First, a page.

It is also allowable to keep supply of a small amount of the organometallic compound gas during annealing period, as shown in FIG. 8B, rather than completely interrupting the supply, so far as the suppressive effect for the oxygen deficiency will not largely be ruined. It is also allowable to reduce the supply volume of the oxygen component source gas from the supply volume during the layer growth as shown in FIG. 8C, because oxygen during the annealing period is necessary only in an amount consumed for suppressing or repairing the oxygen deficiency. It is still also allowable to gradually increase or decrease the amount of supply of the organometallic compound gas as shown in FIG. 8D, instead of the step-wise variation shown in FIG. 8A.

During the layer growth while introducing the organometallic gases, it is effective to keep pressure in the reaction vessel at 10 Torr (1.3332 kPa) or above. This is more successful in suppressing the oxygen elimination, and in growing the MgZnO layer having a less amount of oxygen deficiency. In particular for the case where N2O is used as the oxygen component source, the above-described setting of the pressure successfully prevents N2O from being rapidly dissociated, and this makes it possible to more effectively suppress generation of the oxygen deficiency. The higher the atmospheric pressure rises, the larger a suppressive effect for the oxygen elimination becomes, where a pressure of only as high as 760 Torr (1 atm, or 101.3 kPa) or around may be sufficient for obtaining the effect. Adoption of a pressure of 760 Torr (101.3 kPa) or below means that the reaction vessel is conditioned at normal pressure or reduced pressure, and this requires only a relatively simple seal structure of the vessel. On the contrary, adoption of a pressure exceeding 760 Torr (101.3 kPa) means that the vessel is pressurized, and this requires a slightly stronger seal structure in order to prevent leakage of the internal gases, and further requires a pressure-proof structure or the like for the case where the pressure is considerably high, where the suppressive effect for the oxygen elimination becomes more distinctive in anyway. The upper limit of the pressure in this case should be determined to an appropriate value considering a balance between the cost of the apparatus and attainable suppressive effect for the oxygen elimination (typically 7,600 Torr (10 atm, or 1.013 MPa) or around).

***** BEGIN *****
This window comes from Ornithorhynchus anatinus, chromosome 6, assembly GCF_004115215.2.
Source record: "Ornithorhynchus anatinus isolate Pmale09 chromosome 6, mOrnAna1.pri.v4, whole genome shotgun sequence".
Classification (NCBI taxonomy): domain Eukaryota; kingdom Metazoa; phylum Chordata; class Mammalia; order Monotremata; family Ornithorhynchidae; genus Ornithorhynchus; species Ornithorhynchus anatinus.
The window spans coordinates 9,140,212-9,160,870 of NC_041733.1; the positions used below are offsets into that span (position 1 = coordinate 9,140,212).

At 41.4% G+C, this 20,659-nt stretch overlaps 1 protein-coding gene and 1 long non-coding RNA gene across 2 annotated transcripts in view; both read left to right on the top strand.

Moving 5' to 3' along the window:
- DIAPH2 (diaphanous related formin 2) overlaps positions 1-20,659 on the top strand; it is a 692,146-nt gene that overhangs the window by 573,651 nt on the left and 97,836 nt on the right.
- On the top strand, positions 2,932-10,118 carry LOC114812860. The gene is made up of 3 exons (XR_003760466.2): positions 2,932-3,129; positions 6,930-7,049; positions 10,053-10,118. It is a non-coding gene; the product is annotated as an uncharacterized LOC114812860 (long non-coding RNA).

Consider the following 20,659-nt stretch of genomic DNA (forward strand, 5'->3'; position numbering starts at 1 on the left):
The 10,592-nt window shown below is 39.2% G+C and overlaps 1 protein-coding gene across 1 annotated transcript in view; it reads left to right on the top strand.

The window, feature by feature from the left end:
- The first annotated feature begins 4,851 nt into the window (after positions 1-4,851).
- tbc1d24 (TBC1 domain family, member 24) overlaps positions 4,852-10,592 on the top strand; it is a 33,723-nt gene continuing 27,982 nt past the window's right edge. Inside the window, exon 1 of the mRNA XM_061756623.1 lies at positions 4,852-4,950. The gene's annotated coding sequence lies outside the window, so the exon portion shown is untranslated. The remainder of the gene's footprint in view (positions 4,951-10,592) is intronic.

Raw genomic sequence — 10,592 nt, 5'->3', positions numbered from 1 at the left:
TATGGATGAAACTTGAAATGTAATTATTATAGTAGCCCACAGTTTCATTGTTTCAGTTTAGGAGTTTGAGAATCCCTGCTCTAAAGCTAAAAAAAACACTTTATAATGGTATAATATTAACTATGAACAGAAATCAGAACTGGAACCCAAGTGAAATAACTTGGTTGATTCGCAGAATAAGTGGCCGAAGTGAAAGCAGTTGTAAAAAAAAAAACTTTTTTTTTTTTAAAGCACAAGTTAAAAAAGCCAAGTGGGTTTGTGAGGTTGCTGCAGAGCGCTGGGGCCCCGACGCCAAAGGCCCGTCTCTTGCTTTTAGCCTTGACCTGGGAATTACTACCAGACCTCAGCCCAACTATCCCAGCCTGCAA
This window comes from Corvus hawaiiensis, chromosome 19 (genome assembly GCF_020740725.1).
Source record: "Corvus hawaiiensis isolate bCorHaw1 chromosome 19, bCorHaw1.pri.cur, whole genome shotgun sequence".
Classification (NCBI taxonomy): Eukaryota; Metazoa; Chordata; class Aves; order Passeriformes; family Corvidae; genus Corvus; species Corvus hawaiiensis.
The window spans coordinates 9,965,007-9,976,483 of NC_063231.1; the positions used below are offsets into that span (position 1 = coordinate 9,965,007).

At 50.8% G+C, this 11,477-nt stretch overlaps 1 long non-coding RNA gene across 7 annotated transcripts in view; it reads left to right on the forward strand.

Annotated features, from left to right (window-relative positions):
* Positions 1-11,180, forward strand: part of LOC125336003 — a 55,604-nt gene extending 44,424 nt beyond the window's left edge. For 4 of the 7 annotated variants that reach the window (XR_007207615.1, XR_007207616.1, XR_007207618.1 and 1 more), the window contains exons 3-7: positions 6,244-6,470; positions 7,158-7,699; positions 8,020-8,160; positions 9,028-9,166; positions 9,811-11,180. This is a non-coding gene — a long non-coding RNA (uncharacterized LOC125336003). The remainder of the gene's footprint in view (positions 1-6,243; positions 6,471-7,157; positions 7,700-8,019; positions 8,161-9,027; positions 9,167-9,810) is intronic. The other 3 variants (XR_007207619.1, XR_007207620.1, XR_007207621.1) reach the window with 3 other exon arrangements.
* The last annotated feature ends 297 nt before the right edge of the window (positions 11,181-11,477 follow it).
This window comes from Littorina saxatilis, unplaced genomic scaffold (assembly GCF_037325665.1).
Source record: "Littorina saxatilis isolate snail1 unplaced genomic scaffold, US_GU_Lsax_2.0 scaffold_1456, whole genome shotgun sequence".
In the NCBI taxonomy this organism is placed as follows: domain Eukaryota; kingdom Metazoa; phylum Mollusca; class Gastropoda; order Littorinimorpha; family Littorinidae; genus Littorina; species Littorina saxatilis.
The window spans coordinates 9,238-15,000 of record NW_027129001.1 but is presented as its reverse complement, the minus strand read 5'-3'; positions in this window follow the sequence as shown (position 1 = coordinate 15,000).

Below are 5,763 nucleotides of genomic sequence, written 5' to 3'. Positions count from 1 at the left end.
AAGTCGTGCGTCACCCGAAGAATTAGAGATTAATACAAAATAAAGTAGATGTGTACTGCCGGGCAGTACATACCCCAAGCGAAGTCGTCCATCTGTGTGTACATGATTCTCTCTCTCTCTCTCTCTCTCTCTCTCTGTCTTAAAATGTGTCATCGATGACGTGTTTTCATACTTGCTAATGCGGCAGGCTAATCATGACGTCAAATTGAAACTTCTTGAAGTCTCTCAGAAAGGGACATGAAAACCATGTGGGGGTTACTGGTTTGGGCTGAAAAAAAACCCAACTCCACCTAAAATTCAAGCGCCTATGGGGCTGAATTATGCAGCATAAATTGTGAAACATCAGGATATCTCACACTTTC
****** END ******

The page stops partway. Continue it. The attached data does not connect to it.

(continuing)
After completion of the growth of the light emitting layer portion, a metal reflective layer 22 is formed on the n-type MgZnO layer 54 as shown in (b) of FIG. 6, the sapphire substrate 10 is separated as shown in (c) of FIG. 6, and a transparent conductive material layer 25 (e.g., ITO film) is formed on the p-type MgZnO layer 52. Thereafter as shown in (d) of FIG. 6, the light emitting device 104 is obtained by dicing. It is also allowable herein to leave the growth substrate such as sapphire substrate unseparated, and to use it as a part of the device.

The annealing for suppressing the oxygen deficiency for the MgZnO active layer 53 and p-type MgZnO layer 52 may collectively be carried out after the layer growth completed. In this case, it is also allowable to carry out the annealing after the substrate is transferred to a separate furnace specialized for annealing different from the reaction vessel. The annealing is preferably carried out each time the MgZnO active layer 53 and p-type MgZnO layer 52 are grown. In view of repairing the oxygen deficiency incorporated into the layer, the annealing is preferably carried out at a temperature range slightly higher than that in the case where the layer growth and annealing are repeated in an intermittent manner. Specific conditions for the annealing typically relates to nitrogen flow rate of 10 liters/min (converted value for the standard state), N2O flow rate of 1 liter/min (converted value for the standard state), a layer surface temperature of 800° C., a pressure of 760 Torr (101.3 kPa), and an annealing period of 30 minutes.